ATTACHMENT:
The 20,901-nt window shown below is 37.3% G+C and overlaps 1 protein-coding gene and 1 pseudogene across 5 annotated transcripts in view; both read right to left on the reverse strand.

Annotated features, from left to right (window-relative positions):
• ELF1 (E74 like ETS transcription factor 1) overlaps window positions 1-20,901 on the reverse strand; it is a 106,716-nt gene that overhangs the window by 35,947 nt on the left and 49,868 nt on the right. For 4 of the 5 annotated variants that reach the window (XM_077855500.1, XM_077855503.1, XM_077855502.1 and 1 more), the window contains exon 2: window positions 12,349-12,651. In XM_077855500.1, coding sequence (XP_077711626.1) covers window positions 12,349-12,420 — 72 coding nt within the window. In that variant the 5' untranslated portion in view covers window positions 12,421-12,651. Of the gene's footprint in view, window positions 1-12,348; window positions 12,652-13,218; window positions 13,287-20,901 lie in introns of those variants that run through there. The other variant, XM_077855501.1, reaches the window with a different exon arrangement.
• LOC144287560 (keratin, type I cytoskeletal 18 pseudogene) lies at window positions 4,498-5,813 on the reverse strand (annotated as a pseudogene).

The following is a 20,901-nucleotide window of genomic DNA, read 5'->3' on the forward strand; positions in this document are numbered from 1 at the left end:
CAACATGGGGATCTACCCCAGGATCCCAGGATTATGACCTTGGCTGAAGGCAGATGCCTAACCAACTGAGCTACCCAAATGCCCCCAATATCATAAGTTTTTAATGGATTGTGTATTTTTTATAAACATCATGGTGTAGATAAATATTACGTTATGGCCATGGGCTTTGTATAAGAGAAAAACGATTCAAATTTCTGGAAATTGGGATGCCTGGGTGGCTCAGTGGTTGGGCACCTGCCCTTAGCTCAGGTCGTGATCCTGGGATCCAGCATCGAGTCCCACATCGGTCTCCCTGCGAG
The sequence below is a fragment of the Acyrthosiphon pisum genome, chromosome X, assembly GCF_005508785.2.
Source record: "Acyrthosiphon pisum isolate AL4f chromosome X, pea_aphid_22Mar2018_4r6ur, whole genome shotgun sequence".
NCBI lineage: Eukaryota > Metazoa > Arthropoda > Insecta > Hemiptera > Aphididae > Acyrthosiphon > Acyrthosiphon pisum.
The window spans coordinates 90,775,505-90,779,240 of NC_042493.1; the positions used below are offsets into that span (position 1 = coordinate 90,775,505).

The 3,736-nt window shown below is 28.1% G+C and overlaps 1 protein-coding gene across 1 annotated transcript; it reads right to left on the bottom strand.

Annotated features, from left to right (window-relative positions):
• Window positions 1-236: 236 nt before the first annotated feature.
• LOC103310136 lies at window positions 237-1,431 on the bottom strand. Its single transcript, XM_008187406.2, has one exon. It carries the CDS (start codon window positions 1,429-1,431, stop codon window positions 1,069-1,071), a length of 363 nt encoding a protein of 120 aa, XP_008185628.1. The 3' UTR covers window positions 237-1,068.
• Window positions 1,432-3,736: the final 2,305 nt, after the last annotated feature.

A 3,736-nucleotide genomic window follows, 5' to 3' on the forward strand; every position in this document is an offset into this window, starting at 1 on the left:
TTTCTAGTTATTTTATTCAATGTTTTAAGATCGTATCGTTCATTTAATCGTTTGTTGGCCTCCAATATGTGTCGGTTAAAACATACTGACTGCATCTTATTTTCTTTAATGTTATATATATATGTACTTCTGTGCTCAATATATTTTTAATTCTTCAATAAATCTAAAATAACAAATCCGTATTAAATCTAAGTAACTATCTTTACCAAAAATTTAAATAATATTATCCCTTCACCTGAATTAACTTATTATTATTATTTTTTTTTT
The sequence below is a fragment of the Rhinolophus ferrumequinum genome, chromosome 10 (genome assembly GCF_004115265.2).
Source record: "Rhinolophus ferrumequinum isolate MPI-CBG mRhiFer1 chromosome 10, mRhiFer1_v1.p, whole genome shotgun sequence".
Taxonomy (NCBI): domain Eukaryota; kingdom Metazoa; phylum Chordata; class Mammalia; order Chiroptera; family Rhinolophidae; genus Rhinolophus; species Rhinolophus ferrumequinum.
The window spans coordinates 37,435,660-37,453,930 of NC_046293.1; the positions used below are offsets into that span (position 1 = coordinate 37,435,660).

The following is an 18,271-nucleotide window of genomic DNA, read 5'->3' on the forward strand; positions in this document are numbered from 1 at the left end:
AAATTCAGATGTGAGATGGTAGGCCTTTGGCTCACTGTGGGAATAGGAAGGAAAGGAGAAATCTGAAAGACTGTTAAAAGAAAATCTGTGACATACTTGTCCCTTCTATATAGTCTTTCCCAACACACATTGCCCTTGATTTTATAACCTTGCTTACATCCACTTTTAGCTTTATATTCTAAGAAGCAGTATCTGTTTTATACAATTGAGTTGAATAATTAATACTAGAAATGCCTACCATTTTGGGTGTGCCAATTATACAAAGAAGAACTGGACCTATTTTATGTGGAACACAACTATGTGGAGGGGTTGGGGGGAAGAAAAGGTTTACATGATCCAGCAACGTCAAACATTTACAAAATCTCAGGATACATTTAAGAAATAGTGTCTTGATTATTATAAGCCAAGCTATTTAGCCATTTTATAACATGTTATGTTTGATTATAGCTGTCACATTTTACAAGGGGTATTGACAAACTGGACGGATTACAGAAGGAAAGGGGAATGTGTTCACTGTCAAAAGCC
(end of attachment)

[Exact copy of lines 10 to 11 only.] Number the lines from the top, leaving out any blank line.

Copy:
The window spans coordinates 90,775,505-90,779,240 of NC_042493.1; the positions used below are offsets into that span (position 1 = coordinate 90,775,505).

The 3,736-nt window shown below is 28.1% G+C and overlaps 1 protein-coding gene across 1 annotated transcript; it reads right to left on the bottom strand.